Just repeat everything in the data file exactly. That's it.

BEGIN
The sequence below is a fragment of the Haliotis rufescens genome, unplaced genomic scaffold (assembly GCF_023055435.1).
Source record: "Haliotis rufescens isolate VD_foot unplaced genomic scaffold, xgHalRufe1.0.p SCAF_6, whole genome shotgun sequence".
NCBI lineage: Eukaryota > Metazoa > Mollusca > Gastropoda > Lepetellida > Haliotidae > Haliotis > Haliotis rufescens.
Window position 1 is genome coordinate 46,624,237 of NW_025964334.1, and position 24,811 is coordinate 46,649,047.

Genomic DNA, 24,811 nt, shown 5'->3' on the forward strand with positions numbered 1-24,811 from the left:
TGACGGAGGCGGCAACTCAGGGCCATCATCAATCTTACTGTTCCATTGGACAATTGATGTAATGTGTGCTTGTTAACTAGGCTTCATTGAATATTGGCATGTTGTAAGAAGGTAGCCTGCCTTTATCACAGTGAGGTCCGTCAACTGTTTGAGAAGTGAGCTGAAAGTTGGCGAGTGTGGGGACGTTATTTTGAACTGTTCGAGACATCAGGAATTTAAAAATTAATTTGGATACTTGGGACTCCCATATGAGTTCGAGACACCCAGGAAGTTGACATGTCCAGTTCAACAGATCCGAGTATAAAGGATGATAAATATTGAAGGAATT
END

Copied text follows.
The sequence below is a fragment of the Haliotis rufescens genome, unplaced genomic scaffold (assembly GCF_023055435.1).
Source record: "Haliotis rufescens isolate VD_foot unplaced genomic scaffold, xgHalRufe1.0.p SCAF_6, whole genome shotgun sequence".
NCBI lineage: Eukaryota > Metazoa > Mollusca > Gastropoda > Lepetellida > Haliotidae > Haliotis > Haliotis rufescens.
Window position 1 is genome coordinate 46,624,237 of NW_025964334.1, and position 24,811 is coordinate 46,649,047.

Genomic DNA, 24,811 nt, shown 5'->3' on the forward strand with positions numbered 1-24,811 from the left:
TGACGGAGGCGGCAACTCAGGGCCATCATCAATCTTACTGTTCCATTGGACAATTGATGTAATGTGTGCTTGTTAACTAGGCTTCATTGAATATTGGCATGTTGTAAGAAGGTAGCCTGCCTTTATCACAGTGAGGTCCGTCAACTGTTTGAGAAGTGAGCTGAAAGTTGGCGAGTGTGGGGACGTTATTTTGAACTGTTCGAGACATCAGGAATTTAAAAATTAATTTGGATACTTGGGACTCCCATATGAGTTCGAGACACCCAGGAAGTTGACATGTCCAGTTCAACAGATCCGAGTATAAAGGATGATAAATATTGAAGGAATT